What rights can passengers who have disabilities expect from airlines?
The Air Carrier Access Act and the Department of Transportation must provide passengers who have disabilities the same travel opportunities as anyone else. Major provisions include:
The airlines cannot charge for services that are required by this rule. One exception is oxygen; the airlines are allowed to charge a fee for aircraft-approved oxygen.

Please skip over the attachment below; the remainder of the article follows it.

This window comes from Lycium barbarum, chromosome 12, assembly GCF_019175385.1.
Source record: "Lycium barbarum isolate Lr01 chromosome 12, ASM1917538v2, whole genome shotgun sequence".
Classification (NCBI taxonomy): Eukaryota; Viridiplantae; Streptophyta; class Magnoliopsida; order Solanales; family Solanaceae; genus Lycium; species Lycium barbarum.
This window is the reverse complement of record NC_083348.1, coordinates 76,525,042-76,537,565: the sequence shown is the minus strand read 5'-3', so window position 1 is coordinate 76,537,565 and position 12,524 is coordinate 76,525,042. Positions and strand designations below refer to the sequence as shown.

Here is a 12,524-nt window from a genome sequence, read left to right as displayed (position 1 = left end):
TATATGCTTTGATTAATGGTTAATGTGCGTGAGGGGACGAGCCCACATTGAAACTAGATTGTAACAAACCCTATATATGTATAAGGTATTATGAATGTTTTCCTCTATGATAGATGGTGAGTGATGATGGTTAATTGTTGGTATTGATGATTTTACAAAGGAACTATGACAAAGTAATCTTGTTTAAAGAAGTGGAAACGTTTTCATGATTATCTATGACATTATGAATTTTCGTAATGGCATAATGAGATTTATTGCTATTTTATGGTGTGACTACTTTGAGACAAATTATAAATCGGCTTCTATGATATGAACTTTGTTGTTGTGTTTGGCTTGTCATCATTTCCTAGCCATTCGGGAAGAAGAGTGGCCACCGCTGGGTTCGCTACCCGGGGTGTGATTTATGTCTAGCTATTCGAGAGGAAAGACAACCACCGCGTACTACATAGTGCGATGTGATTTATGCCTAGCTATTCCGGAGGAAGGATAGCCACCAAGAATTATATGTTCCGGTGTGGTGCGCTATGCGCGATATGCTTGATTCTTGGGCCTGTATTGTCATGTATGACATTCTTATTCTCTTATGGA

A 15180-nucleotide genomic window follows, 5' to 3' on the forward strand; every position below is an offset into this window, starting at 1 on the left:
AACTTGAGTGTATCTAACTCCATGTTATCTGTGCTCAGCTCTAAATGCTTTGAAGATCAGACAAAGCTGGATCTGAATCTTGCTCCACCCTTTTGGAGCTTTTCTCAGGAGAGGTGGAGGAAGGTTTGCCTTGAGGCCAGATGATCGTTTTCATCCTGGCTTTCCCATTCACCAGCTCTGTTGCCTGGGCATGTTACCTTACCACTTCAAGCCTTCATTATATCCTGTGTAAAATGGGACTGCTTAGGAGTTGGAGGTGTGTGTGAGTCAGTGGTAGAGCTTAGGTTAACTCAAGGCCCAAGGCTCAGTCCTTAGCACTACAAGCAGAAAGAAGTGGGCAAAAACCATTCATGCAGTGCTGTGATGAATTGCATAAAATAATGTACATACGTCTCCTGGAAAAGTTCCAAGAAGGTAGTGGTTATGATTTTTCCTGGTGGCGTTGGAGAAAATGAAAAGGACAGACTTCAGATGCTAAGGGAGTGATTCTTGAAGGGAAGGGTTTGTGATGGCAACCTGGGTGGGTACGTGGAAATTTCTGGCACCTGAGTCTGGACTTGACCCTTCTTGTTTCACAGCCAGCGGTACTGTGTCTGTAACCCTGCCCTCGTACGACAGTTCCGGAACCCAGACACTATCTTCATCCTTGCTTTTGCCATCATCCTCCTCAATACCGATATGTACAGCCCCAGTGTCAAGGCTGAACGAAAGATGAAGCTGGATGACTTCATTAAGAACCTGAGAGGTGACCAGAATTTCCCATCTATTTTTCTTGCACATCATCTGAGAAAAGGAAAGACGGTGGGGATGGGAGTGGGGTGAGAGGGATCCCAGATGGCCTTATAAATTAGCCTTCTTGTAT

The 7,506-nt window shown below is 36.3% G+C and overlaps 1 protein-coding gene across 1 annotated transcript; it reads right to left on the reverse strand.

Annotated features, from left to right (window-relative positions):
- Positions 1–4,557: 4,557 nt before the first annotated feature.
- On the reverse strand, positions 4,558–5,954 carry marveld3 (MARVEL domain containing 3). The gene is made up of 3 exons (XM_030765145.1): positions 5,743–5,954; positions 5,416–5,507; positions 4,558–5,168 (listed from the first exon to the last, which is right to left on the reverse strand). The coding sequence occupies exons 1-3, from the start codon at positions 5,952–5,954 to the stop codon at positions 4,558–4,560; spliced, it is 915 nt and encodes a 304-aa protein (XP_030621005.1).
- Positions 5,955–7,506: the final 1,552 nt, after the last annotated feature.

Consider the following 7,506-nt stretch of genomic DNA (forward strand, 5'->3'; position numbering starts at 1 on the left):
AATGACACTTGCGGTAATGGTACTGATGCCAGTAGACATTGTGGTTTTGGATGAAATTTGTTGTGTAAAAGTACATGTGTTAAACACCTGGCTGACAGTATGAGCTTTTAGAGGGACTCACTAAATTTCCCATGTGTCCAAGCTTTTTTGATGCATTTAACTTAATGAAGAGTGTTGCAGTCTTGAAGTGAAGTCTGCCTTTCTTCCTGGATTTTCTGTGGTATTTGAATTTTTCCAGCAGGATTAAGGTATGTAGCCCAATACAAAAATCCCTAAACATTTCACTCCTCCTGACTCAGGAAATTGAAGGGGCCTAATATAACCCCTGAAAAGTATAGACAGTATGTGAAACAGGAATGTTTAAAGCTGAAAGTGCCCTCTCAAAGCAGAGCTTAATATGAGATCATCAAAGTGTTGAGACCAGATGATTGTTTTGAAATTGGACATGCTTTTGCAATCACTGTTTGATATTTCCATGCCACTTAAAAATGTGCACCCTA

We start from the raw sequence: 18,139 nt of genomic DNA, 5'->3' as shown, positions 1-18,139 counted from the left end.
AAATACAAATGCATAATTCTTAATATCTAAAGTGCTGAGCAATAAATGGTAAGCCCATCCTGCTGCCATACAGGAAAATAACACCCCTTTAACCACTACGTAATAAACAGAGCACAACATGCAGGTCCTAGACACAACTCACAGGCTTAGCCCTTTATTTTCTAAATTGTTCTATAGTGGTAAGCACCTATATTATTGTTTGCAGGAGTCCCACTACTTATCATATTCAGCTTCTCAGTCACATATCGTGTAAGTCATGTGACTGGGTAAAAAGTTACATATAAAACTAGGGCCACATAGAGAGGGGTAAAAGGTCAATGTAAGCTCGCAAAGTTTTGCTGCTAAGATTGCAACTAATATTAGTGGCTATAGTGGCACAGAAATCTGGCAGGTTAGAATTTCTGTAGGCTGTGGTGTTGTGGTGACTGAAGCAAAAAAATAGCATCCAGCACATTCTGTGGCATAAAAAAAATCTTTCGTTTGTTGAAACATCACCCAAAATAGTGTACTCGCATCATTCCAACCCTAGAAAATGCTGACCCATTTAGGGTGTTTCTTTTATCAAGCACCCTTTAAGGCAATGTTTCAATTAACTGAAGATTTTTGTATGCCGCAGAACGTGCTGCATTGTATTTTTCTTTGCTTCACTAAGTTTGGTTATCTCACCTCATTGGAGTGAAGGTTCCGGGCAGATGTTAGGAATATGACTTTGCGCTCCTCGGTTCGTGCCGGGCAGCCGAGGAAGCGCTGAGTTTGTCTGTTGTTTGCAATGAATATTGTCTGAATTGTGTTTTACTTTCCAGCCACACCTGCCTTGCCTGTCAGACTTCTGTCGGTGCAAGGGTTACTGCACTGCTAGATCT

Also, a small commuter aircraft may not be accessible to passengers with severe mobility impairments. When making plans to fly to small cities, travelers who have disabilities should check on the aircraft type and its accessibility.
If a dispute arises, the airline must provide a specially trained "Complaints Resolution Official" to address the concern. Airlines also must have a copy of these federal rules at every airport.
The FAA has established safety standards for passengers who have disabilities sitting in emergency exit rows. These travelers must be able to perform certain evacuation-related functions.